REPORTS RELEASED! Family Experiences of Homelessness in Massachusetts & Evidence Based Stabilization

Massachusetts is home to the country’s only statewide shelter system with a legal mandate to provide immediate shelter to all families who meet the strict eligibility criteria. The Emergency Assistance (EA) shelter program is administered by the Department of Housing and Community Development funded by state dollars and includes 52 distinct non-profit shelter providers. Homes for Families is dedicated to learning from the experiences and perspectives of families overcoming homelessness and family shelter community.  As a part of that work, we embarked on a three year research project funded by the Oak Foundation. The research intended to look at the role and components of assessment, the range of shelter programs in Massachusetts, the experiences of families in EA shelters, and national trends and research to inform the next steps address homelessness in the Commonwealth.

Our research took place from 2014 to 2017. During this period, there were increases to the level of services in motels; an expansion of contracted shelter beds, the development of the co-shelter model; the restructuring and expansion of diversion practices; and increases to the benefit level of the HomeBASE program, and an increase in prevention funding and investments in the Massachusetts Rental Voucher Program. According to statistics from the Department of Housing and Community Development from January 2014 through June 2017:

  • the average daily caseload during this time period was reduced from 4,458 to 3,545, a decline of 20%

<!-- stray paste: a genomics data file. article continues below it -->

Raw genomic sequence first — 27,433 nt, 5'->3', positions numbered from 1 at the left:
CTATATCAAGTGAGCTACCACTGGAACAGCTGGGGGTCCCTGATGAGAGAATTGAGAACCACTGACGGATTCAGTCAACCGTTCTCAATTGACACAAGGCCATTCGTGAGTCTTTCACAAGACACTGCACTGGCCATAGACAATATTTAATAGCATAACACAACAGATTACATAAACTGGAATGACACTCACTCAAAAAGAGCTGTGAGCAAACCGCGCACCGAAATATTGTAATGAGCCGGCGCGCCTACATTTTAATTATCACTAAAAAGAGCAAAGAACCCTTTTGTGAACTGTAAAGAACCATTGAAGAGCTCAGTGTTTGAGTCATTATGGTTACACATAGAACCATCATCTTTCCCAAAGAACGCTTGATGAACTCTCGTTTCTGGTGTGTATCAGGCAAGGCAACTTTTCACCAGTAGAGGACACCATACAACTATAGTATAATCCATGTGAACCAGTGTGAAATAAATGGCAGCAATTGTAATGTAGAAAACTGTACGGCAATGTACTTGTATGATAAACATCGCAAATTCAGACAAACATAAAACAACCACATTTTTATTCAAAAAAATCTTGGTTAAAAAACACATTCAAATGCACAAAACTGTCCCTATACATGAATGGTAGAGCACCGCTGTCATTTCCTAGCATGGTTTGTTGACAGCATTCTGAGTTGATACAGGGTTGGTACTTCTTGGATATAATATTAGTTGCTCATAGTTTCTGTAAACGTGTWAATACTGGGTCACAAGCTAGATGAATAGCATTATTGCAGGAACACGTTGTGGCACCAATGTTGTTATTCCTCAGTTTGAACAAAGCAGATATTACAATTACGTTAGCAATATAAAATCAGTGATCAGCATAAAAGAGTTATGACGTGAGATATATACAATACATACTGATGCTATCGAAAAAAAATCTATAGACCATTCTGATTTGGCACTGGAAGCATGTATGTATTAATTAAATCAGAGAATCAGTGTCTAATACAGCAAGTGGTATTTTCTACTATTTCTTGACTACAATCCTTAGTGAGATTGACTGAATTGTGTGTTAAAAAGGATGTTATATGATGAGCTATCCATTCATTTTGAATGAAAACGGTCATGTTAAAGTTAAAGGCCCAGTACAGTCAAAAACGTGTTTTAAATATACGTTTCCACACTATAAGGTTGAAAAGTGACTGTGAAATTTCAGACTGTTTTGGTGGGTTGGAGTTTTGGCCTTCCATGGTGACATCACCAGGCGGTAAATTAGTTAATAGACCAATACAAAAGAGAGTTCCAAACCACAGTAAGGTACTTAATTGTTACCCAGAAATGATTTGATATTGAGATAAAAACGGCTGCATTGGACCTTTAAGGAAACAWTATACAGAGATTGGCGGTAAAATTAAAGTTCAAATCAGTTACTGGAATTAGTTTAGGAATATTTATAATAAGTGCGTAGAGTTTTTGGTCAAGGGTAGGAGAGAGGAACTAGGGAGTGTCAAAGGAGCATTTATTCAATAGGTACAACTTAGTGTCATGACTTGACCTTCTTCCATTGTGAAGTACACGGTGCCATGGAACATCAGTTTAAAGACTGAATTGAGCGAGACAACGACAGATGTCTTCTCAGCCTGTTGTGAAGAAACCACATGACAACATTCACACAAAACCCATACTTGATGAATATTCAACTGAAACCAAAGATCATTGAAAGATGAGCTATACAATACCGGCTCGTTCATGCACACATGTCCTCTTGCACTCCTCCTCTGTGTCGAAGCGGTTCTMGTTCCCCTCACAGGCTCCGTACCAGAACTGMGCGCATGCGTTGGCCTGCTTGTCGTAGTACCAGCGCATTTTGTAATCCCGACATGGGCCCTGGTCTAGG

• the motel caseload declined by 98% from 2,098 families to 46
  • the number of contracted shelter beds increased from 2,018 units in September 2013 to 3,682 in June of 2017, a total of 1,644 units were added, an increase of 82%
  • the diversion rate increased from 5% to 21%
  • 9,140 families in shelters and motels were re-housed with the HomeBASE resource
  • 15,484 families received prevention assistance through the RAFT program
  • Over 1,700 families in shelters and motels were re-housed with vouchers through the Massachusetts Rental Voucher Program

 

http://www.mass.gov/hed/docs/dhcd/hs/ea/eamonthlyreport.pdf

As the numbers and graph clearly indicate this was a period of tremendous progress in addressing family homelessness, especially when family homelessness in other high cost cities continues to rise (e.g. New York City, Washington, DC). At the same time the system is still serving more than double the number of families since before the Great Recession, about half of the families that apply for shelter do not meet the eligibility criteria, and thousands more families are facing housing instability. It is imperative that the system continues to evolve to address the structural causes and individual instances of homelessness.

Our research provides a pathway forward through a series of 4 reports. Each paper examines the ongoing crisis of family homelessness through a distinct lens; however, there are clear themes shared across the series. Common themes across the four papers include:

  1. Structural Gaps: We must address the structural issues that have created this crisis, namely the shortage of housing and the widening gap between wages and rent. We know that housing is the foundation to stability and services and opportunities can create a pathway to success.
  2. Children: There must be a greater focus on children. The safety and developmental needs of children must be an integral and core component of all policies, programs, and systems addressing the needs of families without homes. 
  3. Assessment: There must be an improved focus on conducting comprehensive, family-centered, and trauma-informed assessments.  The pathway to stability and improved well-being for parents and their children begins with a solid assessment. Strengths must be identified and risks assessed, and reliable and valid measures used to effectively target service resources.